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Monday, August 16, 2010

Specialized center helps seniors with memory loss (part 2)

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What Aspen hopes to provide through its approach to daytime senior care, called “unique and innovative” by officials at the Utah Chapter of the Alzheimer’s Association, is a solution for all her needs.

“We call Aspen a ‘transitional activity center’ where folks with early symptoms [of memory problems] can get help with cognitive activity, nutrition, exercise and social engagement,” said Nick Zullo, the Utah Chapter’s program director.

He and colleague Sylvia Brunisholz, a family services counselor, agree that Aspen’s transitional approach is in great need along the Wasatch Front.



“To our knowledge, there are only three such [daytime, transitional] centers in the Salt Lake Valley, two in the Utah County area and one in Davis County,” Brunisholz said. They act as a bridge between traditional centers where seniors go on their own to participate in various activities and centers that provide more hands-on help for moderate-to-serious memory-impaired adults.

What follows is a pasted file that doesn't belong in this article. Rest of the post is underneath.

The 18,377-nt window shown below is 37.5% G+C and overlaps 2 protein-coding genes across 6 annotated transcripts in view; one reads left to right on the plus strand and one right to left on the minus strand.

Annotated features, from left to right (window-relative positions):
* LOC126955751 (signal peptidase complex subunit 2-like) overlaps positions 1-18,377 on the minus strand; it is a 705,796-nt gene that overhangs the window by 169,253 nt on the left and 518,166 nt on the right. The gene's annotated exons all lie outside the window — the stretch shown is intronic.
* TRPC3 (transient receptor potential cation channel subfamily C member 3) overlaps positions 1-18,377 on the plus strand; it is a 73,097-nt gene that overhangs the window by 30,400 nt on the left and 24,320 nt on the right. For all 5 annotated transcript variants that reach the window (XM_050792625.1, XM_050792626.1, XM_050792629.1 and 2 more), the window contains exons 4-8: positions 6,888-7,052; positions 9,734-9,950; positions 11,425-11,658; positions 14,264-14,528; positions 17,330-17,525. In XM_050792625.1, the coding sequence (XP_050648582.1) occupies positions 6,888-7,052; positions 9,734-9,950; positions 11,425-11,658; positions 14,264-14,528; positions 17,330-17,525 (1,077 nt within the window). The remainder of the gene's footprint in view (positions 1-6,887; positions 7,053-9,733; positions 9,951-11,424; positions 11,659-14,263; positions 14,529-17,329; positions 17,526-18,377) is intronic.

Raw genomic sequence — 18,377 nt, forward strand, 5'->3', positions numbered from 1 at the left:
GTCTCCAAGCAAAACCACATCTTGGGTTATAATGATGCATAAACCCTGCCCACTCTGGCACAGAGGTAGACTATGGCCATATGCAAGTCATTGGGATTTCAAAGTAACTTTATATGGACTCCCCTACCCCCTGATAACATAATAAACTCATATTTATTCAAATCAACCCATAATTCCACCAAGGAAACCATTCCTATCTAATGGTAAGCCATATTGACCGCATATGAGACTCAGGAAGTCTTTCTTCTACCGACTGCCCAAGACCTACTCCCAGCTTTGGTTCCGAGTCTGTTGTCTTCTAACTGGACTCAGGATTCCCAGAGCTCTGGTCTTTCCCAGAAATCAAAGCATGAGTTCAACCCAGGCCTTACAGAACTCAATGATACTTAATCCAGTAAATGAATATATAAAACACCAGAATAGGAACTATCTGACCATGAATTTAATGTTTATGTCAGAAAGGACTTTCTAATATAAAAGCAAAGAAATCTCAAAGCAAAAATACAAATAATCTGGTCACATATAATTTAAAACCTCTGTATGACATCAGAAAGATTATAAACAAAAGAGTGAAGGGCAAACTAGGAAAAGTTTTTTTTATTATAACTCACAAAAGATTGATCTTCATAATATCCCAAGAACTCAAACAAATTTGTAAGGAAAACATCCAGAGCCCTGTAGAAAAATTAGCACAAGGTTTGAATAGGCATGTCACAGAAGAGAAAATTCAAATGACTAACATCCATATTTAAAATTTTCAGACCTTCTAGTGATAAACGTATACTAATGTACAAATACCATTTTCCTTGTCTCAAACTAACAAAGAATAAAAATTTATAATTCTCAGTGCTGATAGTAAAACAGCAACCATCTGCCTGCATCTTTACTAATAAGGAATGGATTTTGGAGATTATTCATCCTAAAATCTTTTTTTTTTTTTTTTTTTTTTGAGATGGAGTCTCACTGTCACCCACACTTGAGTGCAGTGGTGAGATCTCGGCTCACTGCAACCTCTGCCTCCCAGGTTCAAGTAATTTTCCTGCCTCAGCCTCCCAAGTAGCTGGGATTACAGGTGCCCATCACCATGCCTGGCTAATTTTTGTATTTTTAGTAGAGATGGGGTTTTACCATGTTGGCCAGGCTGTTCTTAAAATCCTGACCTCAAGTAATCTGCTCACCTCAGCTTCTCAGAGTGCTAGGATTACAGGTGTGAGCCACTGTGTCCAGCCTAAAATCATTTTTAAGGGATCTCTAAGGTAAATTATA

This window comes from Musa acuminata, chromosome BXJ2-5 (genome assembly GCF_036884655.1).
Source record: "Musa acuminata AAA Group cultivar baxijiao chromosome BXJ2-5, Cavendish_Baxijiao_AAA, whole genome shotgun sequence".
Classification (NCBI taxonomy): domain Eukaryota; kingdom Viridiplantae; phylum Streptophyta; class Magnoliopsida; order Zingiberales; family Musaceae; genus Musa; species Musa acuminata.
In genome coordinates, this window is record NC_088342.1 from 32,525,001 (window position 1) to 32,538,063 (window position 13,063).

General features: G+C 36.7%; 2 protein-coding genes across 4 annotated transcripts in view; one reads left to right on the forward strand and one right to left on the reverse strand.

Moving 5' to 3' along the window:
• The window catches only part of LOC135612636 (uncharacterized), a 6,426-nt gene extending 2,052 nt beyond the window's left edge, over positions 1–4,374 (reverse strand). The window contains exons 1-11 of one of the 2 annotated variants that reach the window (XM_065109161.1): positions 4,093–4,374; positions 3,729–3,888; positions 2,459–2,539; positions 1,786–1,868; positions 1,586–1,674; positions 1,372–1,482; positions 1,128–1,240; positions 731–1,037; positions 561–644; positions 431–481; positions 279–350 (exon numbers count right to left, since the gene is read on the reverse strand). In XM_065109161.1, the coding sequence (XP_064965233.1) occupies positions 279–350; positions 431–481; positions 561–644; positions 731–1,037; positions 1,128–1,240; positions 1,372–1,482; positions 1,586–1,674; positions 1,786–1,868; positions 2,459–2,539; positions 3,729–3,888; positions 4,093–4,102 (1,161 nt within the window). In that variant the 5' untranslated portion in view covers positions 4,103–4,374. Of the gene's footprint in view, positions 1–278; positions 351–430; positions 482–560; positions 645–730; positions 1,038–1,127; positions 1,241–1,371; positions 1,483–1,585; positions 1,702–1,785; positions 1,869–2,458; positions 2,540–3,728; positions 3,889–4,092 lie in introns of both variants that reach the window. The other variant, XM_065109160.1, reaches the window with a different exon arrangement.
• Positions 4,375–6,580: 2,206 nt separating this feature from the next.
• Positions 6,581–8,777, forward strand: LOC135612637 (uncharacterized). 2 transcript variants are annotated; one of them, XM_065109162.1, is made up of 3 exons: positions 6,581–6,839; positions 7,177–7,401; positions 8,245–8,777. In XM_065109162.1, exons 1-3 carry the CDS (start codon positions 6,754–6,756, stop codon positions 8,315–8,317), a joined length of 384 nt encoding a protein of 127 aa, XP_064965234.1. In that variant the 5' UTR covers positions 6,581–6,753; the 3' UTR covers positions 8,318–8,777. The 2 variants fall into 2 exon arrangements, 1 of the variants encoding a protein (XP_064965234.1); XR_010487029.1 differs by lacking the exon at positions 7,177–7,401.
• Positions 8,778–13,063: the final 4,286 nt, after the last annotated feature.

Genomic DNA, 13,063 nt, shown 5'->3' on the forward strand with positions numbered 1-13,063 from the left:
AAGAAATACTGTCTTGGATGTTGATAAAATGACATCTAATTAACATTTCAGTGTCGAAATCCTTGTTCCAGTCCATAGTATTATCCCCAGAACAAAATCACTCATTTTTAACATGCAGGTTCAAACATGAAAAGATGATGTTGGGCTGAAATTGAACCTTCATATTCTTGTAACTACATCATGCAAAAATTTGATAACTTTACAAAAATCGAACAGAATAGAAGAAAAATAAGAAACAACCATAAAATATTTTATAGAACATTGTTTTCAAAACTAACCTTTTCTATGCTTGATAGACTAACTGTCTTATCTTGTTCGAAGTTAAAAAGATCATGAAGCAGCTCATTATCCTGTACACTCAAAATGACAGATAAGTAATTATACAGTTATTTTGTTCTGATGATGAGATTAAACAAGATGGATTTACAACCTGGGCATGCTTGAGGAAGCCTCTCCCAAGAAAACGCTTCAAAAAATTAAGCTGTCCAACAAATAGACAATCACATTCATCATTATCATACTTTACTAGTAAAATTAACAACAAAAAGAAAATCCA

Aspen’s owner and executive director, Gary Staples, a former software-marketing executive who has operated a home-care service — Aspen Senior Care — for the past six years, said he saw the need for a place where disabled seniors can get the daytime help they need to stay active and forestall extreme memory loss.

“Our services also are geared toward those with Parkinson’s disease, those who are wheelchair-bound and those who may be lonely and depressed,” Staples said. Socialization, he said, is key to the quality of life for such folks.

The center is licensed to care for 30 women and 15 men between 9:30 a.m. and 5:30 p.m. The ratio of staff-to-client is 1 to 6.

“As we grow, we will add staff as necessary to maintain that ratio,” he said. His first-year goal is to serve an average of 20 clients per weekday.

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